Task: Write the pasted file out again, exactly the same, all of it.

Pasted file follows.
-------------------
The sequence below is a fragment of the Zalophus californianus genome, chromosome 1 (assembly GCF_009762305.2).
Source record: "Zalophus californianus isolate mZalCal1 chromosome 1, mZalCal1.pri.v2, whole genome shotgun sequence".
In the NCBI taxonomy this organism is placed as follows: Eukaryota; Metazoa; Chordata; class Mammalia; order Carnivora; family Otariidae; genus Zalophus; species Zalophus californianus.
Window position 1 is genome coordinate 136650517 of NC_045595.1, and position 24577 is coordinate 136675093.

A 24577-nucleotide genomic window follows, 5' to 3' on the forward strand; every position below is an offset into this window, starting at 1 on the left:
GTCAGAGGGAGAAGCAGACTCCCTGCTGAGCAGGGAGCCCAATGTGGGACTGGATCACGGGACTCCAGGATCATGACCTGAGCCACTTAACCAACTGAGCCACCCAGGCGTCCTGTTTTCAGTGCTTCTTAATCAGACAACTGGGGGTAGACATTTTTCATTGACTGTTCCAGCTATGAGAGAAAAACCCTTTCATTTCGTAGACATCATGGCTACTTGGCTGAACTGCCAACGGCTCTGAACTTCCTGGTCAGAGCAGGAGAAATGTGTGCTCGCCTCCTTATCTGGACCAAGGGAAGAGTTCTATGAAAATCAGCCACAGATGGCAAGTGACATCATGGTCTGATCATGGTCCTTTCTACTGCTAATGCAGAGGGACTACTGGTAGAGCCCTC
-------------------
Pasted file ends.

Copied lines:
The sequence below is a fragment of the Zalophus californianus genome, chromosome 1 (assembly GCF_009762305.2).
Source record: "Zalophus californianus isolate mZalCal1 chromosome 1, mZalCal1.pri.v2, whole genome shotgun sequence".
In the NCBI taxonomy this organism is placed as follows: Eukaryota; Metazoa; Chordata; class Mammalia; order Carnivora; family Otariidae; genus Zalophus; species Zalophus californianus.
Window position 1 is genome coordinate 136650517 of NC_045595.1, and position 24577 is coordinate 136675093.

A 24577-nucleotide genomic window follows, 5' to 3' on the forward strand; every position below is an offset into this window, starting at 1 on the left:
GTCAGAGGGAGAAGCAGACTCCCTGCTGAGCAGGGAGCCCAATGTGGGACTGGATCACGGGACTCCAGGATCATGACCTGAGCCACTTAACCAACTGAGCCACCCAGGCGTCCTGTTTTCAGTGCTTCTTAATCAGACAACTGGGGGTAGACATTTTTCATTGACTGTTCCAGCTATGAGAGAAAAACCCTTTCATTTCGTAGACATCATGGCTACTTGGCTGAACTGCCAACGGCTCTGAACTTCCTGGTCAGAGCAGGAGAAATGTGTGCTCGCCTCCTTATCTGGACCAAGGGAAGAGTTCTATGAAAATCAGCCACAGATGGCAAGTGACATCATGGTCTGATCATGGTCCTTTCTACTGCTAATGCAGAGGGACTACTGGTAGAGCCCTC